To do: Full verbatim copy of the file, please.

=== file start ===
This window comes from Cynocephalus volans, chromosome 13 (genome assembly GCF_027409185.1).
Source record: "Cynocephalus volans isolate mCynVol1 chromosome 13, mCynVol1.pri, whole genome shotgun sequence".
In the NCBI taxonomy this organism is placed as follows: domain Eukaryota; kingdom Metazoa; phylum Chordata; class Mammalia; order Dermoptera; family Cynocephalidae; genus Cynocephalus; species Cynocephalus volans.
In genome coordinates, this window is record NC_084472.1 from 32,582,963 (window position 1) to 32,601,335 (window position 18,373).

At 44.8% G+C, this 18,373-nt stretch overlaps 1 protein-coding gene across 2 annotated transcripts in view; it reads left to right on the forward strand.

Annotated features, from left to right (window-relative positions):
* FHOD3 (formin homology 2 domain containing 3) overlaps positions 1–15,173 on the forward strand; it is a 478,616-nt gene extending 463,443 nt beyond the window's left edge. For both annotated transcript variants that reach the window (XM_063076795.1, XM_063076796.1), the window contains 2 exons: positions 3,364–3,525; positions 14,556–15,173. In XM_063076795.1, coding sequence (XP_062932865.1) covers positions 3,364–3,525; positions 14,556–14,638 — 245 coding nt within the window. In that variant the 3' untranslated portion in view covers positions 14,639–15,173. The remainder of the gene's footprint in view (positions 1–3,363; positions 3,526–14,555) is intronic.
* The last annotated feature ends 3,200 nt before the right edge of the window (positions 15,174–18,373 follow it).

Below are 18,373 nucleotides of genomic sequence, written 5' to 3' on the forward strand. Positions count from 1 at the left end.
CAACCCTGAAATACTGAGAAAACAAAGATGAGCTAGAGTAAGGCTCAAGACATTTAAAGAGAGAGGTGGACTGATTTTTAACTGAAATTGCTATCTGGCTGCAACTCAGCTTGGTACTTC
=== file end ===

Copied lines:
This window comes from Cynocephalus volans, chromosome 13 (genome assembly GCF_027409185.1).
Source record: "Cynocephalus volans isolate mCynVol1 chromosome 13, mCynVol1.pri, whole genome shotgun sequence".
In the NCBI taxonomy this organism is placed as follows: domain Eukaryota; kingdom Metazoa; phylum Chordata; class Mammalia; order Dermoptera; family Cynocephalidae; genus Cynocephalus; species Cynocephalus volans.
In genome coordinates, this window is record NC_084472.1 from 32,582,963 (window position 1) to 32,601,335 (window position 18,373).

At 44.8% G+C, this 18,373-nt stretch overlaps 1 protein-coding gene across 2 annotated transcripts in view; it reads left to right on the forward strand.

Annotated features, from left to right (window-relative positions):
* FHOD3 (formin homology 2 domain containing 3) overlaps positions 1–15,173 on the forward strand; it is a 478,616-nt gene extending 463,443 nt beyond the window's left edge. For both annotated transcript variants that reach the window (XM_063076795.1, XM_063076796.1), the window contains 2 exons: positions 3,364–3,525; positions 14,556–15,173. In XM_063076795.1, coding sequence (XP_062932865.1) covers positions 3,364–3,525; positions 14,556–14,638 — 245 coding nt within the window. In that variant the 3' untranslated portion in view covers positions 14,639–15,173. The remainder of the gene's footprint in view (positions 1–3,363; positions 3,526–14,555) is intronic.
* The last annotated feature ends 3,200 nt before the right edge of the window (positions 15,174–18,373 follow it).

Below are 18,373 nucleotides of genomic sequence, written 5' to 3' on the forward strand. Positions count from 1 at the left end.
CAACCCTGAAATACTGAGAAAACAAAGATGAGCTAGAGTAAGGCTCAAGACATTTAAAGAGAGAGGTGGACTGATTTTTAACTGAAATTGCTATCTGGCTGCAACTCAGCTTGGTACTTC